Kansas City Has Barbeque In Its Blood

Kansas City, Mo. is a different type of city. It's the kind of town that can please any type of cowboy –- urban or not.

Kansas City started as a frontier town. It was the last stop before pioneers headed out toward the horizon and into the unexplored American West. After the Civil War, railroads were built and the livestock industry began to thrive. For more than a century, the stockyard business there boomed.

But as The Early Show discovered, the stockyards have gone by the wayside for a more sophisticated type of town.

Kansas City historian Monroe Dodd believes that the previous success of the agricultural economy paved the way for a more urban area, despite what the common perception may be.

"There are some people in town who think it's a little more cosmopolitan, a little more worldly not to be agriculturally based," he says. "But the fact is that Kansas City's growth came from agriculture, and a lot of its economy is still based on agricultural things."

One of Kansas City's staples is Bichelmeyer's Meat Company. Bichelmeyer's grew out of the original rural roots, and it remains a family-run business. It is one of the largest butcher shops in the country.

Troy Black is a regular customer at Bichelmeyer's. Black is a professional barbecue competitor, so he takes his meats very seriously.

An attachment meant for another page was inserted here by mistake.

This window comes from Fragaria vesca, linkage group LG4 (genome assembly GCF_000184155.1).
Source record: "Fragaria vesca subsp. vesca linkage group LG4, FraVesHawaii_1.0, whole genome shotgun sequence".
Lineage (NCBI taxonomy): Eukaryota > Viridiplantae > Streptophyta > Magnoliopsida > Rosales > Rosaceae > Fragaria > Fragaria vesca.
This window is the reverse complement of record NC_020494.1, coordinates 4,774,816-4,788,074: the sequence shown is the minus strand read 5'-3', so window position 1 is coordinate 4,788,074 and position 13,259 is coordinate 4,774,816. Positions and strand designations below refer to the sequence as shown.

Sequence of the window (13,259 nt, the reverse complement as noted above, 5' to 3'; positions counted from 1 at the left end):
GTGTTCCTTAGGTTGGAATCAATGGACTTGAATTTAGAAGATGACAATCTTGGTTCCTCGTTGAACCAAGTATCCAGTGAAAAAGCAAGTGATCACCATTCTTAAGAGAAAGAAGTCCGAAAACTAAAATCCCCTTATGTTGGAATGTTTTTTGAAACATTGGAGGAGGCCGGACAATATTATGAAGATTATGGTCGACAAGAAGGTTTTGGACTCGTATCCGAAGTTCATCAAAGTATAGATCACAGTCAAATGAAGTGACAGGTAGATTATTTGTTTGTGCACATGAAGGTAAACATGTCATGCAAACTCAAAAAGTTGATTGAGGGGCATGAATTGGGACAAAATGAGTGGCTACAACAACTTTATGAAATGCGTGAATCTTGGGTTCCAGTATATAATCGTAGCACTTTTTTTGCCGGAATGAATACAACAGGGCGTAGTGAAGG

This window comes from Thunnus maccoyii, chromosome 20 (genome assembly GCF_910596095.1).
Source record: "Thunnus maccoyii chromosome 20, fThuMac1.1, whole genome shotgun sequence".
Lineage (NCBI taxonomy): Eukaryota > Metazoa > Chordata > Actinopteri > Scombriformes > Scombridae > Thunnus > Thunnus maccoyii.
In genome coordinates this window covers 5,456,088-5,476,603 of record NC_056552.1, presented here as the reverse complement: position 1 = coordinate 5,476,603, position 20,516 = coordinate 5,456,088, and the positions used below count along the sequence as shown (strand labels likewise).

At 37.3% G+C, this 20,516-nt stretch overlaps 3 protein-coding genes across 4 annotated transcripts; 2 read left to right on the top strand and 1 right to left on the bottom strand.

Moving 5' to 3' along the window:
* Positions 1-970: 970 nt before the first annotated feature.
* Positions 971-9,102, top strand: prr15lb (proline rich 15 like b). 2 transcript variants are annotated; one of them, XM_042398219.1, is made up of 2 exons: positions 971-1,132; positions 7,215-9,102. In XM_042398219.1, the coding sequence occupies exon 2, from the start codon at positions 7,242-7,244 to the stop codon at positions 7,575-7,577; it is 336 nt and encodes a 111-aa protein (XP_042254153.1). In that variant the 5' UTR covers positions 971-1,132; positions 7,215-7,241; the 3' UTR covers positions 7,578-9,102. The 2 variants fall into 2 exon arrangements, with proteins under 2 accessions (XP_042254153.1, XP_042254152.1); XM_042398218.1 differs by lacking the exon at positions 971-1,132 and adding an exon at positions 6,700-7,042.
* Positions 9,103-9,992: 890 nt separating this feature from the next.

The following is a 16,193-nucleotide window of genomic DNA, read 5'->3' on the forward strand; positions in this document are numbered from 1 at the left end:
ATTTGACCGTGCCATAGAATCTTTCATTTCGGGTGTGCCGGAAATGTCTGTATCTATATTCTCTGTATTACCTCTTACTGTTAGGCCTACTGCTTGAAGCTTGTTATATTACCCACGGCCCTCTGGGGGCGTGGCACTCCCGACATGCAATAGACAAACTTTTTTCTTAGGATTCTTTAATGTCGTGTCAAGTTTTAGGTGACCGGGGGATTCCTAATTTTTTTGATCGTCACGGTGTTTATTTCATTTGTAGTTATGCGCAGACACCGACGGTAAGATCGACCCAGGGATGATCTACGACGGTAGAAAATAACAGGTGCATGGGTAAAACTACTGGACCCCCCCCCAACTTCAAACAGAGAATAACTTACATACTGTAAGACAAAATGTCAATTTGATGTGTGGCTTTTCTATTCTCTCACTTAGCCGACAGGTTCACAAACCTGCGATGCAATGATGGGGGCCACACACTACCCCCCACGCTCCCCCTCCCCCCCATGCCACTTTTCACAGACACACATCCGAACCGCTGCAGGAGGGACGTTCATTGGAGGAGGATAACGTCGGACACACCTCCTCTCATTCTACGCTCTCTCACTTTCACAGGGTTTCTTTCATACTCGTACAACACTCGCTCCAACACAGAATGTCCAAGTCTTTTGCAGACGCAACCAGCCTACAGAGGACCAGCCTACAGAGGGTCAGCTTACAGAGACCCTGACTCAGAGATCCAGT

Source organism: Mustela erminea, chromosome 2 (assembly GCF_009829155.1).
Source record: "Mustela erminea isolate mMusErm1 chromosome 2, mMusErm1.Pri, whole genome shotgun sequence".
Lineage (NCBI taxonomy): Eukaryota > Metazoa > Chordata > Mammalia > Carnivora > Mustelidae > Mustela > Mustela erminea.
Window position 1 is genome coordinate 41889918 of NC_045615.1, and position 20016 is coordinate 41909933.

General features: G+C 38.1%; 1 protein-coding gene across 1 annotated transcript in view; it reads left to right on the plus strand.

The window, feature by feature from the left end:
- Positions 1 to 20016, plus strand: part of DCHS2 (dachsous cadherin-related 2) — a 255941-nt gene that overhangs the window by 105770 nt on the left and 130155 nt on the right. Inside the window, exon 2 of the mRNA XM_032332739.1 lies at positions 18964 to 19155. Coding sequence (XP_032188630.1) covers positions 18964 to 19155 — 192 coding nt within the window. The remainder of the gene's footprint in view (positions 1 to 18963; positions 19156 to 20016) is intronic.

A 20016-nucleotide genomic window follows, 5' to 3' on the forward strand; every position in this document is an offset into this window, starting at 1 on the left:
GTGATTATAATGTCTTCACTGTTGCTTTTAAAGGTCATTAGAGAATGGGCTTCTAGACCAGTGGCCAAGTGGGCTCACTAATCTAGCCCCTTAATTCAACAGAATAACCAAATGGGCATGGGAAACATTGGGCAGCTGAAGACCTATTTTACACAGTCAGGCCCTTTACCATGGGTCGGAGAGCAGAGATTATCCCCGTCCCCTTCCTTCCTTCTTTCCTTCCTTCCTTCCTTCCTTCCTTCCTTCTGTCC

Bichelmeyer's "is the first place I go to purchase my meats. For a competition, the most important thing I can do as a competitor is find really high quality meat," Black says.

Black is also on the board of directors of the Kansas City Barbecue Society and is convinced that Kansas City's meat is some of the best in the country. "Nowhere in the country can you get better (beef) brisket than in Kansas City," he says. "We're in Cowtown!"

At Oklahoma Joe's, the line for brisket and ribs never stops. It is one of more tha 100 barbecue restaurants in the Kansas City area. The city has more barbecue per capita than any other.

Kansas City is not without its own aesthetic beauty, either. The city is said to have more fountains than any other city in the world except Rome. It also has museums, galleries, restaurants and high-end boutiques.

For its residents, Kansas City has all the convenience of the big city with the charm of a small town.



Kansas City may be one of the top places for barbecue in all of America, but there's also a much more sophisticated food scene there, one that's thriving, with much more to offer than barbeque brisket and ribs.

It has lots of small food and beverage producers, and a huge variety of restaurants.

Salma Abdelnour, travel editor of Food & Wine magazine, has been checking out Kansas City's new cuisine.

Among the items she showed Dave Price on Friday: a crudo plate of Japanese hamachi with litchi granite, bourbon infused with cinnamon, apple and vanilla, local cheeses, artisanal breads that rival loaves in Paris or New York, and fancy, beautiful chocolates.

Among Food & Wine's recommended locations in Kansas City:

Infused Bourbon from 12 Baltimore at the Hotel Phillips
www.hotelphillips.com

JP Wine Bar has an extensive artisanal cheese menu, serving local cheeses.
http://www.jpwinebar.com/

Fervere in KC has artisanal breads that rival that in New York City or Paris.
http://www.fervere.com/

From Bluestem, the crudo plate of Japanese hamachi with litchi granite.
www.bluestemkc.com

Christopher Elbow Chocolates,
www.elbowchocolates.com/



Food & Wine magazine is a partner in The Early Show's "Summer in the City" tour. For more on what to do in the cities on the tour, go to this page in Food & Wine. To recommend a chef in your city, and vote on Food & Wine's top picks, click here.

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